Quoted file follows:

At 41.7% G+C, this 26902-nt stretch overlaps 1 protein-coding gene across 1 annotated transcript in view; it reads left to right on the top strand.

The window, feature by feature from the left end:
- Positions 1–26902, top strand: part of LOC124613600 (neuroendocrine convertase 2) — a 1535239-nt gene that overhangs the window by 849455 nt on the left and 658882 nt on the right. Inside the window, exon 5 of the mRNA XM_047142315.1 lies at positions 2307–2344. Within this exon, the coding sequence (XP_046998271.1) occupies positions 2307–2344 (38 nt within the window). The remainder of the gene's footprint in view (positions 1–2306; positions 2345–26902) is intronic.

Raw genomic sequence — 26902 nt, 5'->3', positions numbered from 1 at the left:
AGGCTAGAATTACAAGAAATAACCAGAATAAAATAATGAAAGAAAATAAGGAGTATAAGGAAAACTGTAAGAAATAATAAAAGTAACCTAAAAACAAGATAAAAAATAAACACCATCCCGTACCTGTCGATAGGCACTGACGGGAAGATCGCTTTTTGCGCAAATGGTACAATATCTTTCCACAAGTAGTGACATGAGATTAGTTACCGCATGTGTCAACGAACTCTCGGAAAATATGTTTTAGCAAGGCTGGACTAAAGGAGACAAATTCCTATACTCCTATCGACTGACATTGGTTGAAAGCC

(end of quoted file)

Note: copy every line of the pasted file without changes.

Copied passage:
At 41.7% G+C, this 26902-nt stretch overlaps 1 protein-coding gene across 1 annotated transcript in view; it reads left to right on the top strand.

The window, feature by feature from the left end:
- Positions 1–26902, top strand: part of LOC124613600 (neuroendocrine convertase 2) — a 1535239-nt gene that overhangs the window by 849455 nt on the left and 658882 nt on the right. Inside the window, exon 5 of the mRNA XM_047142315.1 lies at positions 2307–2344. Within this exon, the coding sequence (XP_046998271.1) occupies positions 2307–2344 (38 nt within the window). The remainder of the gene's footprint in view (positions 1–2306; positions 2345–26902) is intronic.

Raw genomic sequence — 26902 nt, 5'->3', positions numbered from 1 at the left:
AGGCTAGAATTACAAGAAATAACCAGAATAAAATAATGAAAGAAAATAAGGAGTATAAGGAAAACTGTAAGAAATAATAAAAGTAACCTAAAAACAAGATAAAAAATAAACACCATCCCGTACCTGTCGATAGGCACTGACGGGAAGATCGCTTTTTGCGCAAATGGTACAATATCTTTCCACAAGTAGTGACATGAGATTAGTTACCGCATGTGTCAACGAACTCTCGGAAAATATGTTTTAGCAAGGCTGGACTAAAGGAGACAAATTCCTATACTCCTATCGACTGACATTGGTTGAAAGCC